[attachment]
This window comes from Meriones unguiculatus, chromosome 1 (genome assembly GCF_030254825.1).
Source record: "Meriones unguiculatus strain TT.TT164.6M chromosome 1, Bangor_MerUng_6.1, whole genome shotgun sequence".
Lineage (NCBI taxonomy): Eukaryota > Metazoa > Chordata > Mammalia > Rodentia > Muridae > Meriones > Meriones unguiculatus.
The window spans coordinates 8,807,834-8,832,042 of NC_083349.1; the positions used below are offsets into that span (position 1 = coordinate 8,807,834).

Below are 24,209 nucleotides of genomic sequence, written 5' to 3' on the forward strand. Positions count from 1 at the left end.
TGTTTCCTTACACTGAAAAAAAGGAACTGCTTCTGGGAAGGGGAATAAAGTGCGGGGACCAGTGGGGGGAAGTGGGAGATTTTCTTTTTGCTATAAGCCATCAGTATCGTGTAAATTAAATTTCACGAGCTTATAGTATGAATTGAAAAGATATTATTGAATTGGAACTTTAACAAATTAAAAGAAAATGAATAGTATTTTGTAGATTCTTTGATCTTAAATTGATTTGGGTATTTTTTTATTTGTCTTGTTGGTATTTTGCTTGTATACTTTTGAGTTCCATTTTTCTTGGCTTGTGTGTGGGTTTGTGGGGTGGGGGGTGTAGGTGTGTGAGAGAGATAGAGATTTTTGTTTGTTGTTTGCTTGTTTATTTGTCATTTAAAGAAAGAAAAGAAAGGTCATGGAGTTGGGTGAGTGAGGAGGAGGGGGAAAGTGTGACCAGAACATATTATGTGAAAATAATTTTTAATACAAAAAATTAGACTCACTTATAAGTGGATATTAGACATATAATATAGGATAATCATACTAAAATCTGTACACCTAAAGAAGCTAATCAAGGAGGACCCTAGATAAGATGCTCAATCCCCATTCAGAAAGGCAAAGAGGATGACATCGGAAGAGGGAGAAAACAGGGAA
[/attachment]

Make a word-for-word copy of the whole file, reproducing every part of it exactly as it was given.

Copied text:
This window comes from Meriones unguiculatus, chromosome 1 (genome assembly GCF_030254825.1).
Source record: "Meriones unguiculatus strain TT.TT164.6M chromosome 1, Bangor_MerUng_6.1, whole genome shotgun sequence".
Lineage (NCBI taxonomy): Eukaryota > Metazoa > Chordata > Mammalia > Rodentia > Muridae > Meriones > Meriones unguiculatus.
The window spans coordinates 8,807,834-8,832,042 of NC_083349.1; the positions used below are offsets into that span (position 1 = coordinate 8,807,834).

Below are 24,209 nucleotides of genomic sequence, written 5' to 3' on the forward strand. Positions count from 1 at the left end.
TGTTTCCTTACACTGAAAAAAAGGAACTGCTTCTGGGAAGGGGAATAAAGTGCGGGGACCAGTGGGGGGAAGTGGGAGATTTTCTTTTTGCTATAAGCCATCAGTATCGTGTAAATTAAATTTCACGAGCTTATAGTATGAATTGAAAAGATATTATTGAATTGGAACTTTAACAAATTAAAAGAAAATGAATAGTATTTTGTAGATTCTTTGATCTTAAATTGATTTGGGTATTTTTTTATTTGTCTTGTTGGTATTTTGCTTGTATACTTTTGAGTTCCATTTTTCTTGGCTTGTGTGTGGGTTTGTGGGGTGGGGGGTGTAGGTGTGTGAGAGAGATAGAGATTTTTGTTTGTTGTTTGCTTGTTTATTTGTCATTTAAAGAAAGAAAAGAAAGGTCATGGAGTTGGGTGAGTGAGGAGGAGGGGGAAAGTGTGACCAGAACATATTATGTGAAAATAATTTTTAATACAAAAAATTAGACTCACTTATAAGTGGATATTAGACATATAATATAGGATAATCATACTAAAATCTGTACACCTAAAGAAGCTAATCAAGGAGGACCCTAGATAAGATGCTCAATCCCCATTCAGAAAGGCAAAGAGGATGACATCGGAAGAGGGAGAAAACAGGGAA